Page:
fresh cilantro (chopped) -- as much as you like

1. Sauté the cumin on the oil/ghee over medium heat in a heavy pan for 1-2 minutes until fragrant.  Add the ginger and onion.  Continue to sauté until the onions are soft.
2. Add the squash and sauté for a few more minutes. 
3. Add the spices and salt.  Add the 1/2 cup of water.  Bring to a steady simmer.  
4. Reduce the heat to medium-low, cover and cook until the squash is soft -- generally about 15-20 minutes.  Occasionally stir.  The squash should be pretty soft -- almost mushy -- but still holding its general shape.  
5. Before serving, you can add chopped cilantro and salt to taste.  Best served with naan or any kind of flatbread. 
6. Stuff your face. 

Today I had the pleasure of eating some of the best home-cooked food I've had so far in Kazakhstan (to be fair, I haven't had that much home-cooked food beyond my own, but even if I had, this would still rank as the best).  Last week Omar and I contacted Marzhan, our Kazakh language teacher from Madison who had returned to Astana after our first year of graduate school.  Of course, she invited us home for lunch, and, not surprisingly, she prepared a stunning spread of food, including homemade manti (Kazakh dumplings), salads, cabbage latkes, fruit, tea and seven different kinds of cake.  Manti are steamed dumplings that typically have a meat-filling, but Marzhan created a vegetarian version for me with pumpkin and potatoes.  Our lunch lasted several hours, enough time for me to eat about a dozen or so manti at Marzhan's constant insistence that we "eat more," and, of course, have several cups of tea. 

Manti with pumpkin and potato filling!
My plate of food, which was refilled many times. 

Seriously full.  Do you see the 7 kinds of cake??

Me and Marzhan-apai. 
One of the things I love about this part of the world -- and this holds for many Mediterranean and Asian countries as well -- is the deep relationship between food and hosting guests.  The Russian word "gostepriimstvo" (likewise the Kazakh "qonaqzhailyilyiq") is always badly translated into English as "hospitality," but it represents so much more than just that. As a guest in Russia and in Kazakhstan, your host will ply you with food, drinks and entertainment that you begin to think you are somehow the most honored person to walk in through their doors.  I think most Americans would be slightly embarrassed and perhaps a bit suspicious of this attention, but it is customarily expected in Russian and Kazakh homes.  Not having twice the amount of food needed for a small party would certainly be considered rude, so it is hardly surprising that we came away from today's lunch both stuffed to the hilt and with several bags of leftovers.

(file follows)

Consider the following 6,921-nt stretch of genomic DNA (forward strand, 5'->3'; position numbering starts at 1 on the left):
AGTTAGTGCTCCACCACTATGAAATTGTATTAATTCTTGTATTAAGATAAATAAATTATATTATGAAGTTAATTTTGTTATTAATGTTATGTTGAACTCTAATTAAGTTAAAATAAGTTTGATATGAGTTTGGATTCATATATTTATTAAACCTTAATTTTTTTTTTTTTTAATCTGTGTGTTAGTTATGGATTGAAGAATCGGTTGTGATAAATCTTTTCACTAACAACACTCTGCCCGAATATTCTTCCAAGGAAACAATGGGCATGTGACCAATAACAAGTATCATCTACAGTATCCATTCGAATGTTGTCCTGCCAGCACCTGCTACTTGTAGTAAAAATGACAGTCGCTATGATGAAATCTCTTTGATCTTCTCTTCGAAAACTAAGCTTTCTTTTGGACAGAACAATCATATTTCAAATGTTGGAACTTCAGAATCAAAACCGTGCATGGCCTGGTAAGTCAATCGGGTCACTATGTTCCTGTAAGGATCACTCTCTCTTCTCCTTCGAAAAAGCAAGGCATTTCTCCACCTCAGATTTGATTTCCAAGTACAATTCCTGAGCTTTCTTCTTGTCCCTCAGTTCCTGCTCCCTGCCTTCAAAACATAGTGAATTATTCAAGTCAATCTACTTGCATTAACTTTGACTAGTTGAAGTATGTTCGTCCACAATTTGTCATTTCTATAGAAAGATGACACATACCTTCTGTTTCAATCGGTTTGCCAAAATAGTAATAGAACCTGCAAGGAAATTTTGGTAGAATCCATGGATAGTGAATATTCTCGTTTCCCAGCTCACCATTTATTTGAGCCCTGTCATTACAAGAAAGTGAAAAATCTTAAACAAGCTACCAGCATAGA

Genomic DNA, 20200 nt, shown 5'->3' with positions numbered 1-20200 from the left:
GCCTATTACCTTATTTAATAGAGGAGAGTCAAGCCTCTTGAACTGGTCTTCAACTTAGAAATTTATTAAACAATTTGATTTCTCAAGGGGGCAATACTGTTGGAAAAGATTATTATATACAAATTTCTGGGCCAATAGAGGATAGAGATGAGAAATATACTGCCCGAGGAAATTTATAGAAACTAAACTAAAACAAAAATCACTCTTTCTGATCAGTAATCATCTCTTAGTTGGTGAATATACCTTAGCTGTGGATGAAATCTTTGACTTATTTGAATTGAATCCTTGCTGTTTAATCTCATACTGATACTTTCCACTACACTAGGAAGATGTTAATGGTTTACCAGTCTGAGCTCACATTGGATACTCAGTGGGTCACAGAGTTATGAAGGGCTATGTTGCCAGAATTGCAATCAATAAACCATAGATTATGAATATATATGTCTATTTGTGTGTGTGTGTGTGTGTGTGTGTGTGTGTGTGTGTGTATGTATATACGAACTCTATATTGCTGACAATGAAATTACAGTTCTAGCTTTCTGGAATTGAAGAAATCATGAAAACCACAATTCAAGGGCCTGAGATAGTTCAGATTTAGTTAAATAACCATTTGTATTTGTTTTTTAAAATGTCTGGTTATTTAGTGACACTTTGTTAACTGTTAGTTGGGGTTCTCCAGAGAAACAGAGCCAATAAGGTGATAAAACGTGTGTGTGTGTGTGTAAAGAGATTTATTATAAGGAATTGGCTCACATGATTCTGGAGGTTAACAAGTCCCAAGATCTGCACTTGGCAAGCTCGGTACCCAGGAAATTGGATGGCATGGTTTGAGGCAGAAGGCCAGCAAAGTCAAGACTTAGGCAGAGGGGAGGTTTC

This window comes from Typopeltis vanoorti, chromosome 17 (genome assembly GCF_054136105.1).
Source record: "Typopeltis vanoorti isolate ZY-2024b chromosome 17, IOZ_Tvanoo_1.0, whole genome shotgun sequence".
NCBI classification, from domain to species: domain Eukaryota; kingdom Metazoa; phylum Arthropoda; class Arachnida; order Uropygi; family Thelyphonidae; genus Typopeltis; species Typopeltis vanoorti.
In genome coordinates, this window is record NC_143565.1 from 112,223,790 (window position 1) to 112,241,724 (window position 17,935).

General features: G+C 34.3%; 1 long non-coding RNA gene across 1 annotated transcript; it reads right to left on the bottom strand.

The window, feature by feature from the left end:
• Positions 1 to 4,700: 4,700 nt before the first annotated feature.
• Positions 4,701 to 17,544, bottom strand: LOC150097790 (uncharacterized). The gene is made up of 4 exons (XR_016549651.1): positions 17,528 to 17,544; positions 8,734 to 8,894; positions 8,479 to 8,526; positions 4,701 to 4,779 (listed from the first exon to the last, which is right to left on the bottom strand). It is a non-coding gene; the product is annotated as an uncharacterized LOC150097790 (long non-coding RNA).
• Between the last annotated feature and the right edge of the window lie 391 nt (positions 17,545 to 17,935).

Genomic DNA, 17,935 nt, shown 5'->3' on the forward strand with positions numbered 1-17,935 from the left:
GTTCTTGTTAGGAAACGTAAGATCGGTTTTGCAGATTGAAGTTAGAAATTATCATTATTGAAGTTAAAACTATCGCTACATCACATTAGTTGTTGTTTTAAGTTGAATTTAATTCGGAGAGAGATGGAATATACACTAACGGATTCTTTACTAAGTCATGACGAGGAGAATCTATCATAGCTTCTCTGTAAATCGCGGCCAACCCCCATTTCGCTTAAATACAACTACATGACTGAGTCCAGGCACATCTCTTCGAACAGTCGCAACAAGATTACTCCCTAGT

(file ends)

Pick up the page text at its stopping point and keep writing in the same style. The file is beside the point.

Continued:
My new food goal, other than trying to make chana masala in the near future, is to learn to make manti while I am in Kazakhstan.  Again, my vegetarian version may not be quite as authentic, but I still like to think the best way to experience the culture of another country is through its food.

**Plov is also one of my favorite examples in history of how food transcends borders, and reflects centuries of trade, conquest and intermingling.  Not only is the Central Asian (Uzbek) plov a cousin of the Indian pulao and Turkish pilav, but it also resembles both paella and risotto in the way it is prepared.  Obvious differences exist, but the fact that a simple rice dish is present across cuisines is a reminder of how we are well, for better or for worse, part of a bigger narrative.  

Saturday, October 6, 2012

Water, Water everywhere... and not a drop to bathe in

For decades environmentalists have been warning us that the demise of the human race may not be brought on by our technological weapons, but by a much simpler -- and scarier -- problem: the lack of water.  Future wars, they predict, will not be fought for jingoistic reasons, but over water rights.  The concept that there isn't enough water to go around is difficult for those of us in the developed world to wrap our brains around because we rarely, if ever, face a time when water doesn't flow out of our faucets and hoses.  In the American Southwest -- as well as in Texas, which experienced the worst drought in decades last year -- we water our manicured lawns year-round, creating artificial oases to satisfy our aesthetic needs without considering for an instant the damage we are inflicting on this precious resource.  

In the rest of the world -- even in the most advanced "developing" nations -- lack of infrastructure compounded by diminishing resources has complicated billions of ordinary lives.  As a child in New Delhi, I remember the gallons of water we kept around our house that would be refilled in the 30 minutes when water would flow freely through the faucets during the height of the summer drought.  A particular image -- that of the Jamuna river dried up in its bed -- is strangely imprinted in my memory, and it is that memory I returned to this week after several days of experiencing water-related mishaps.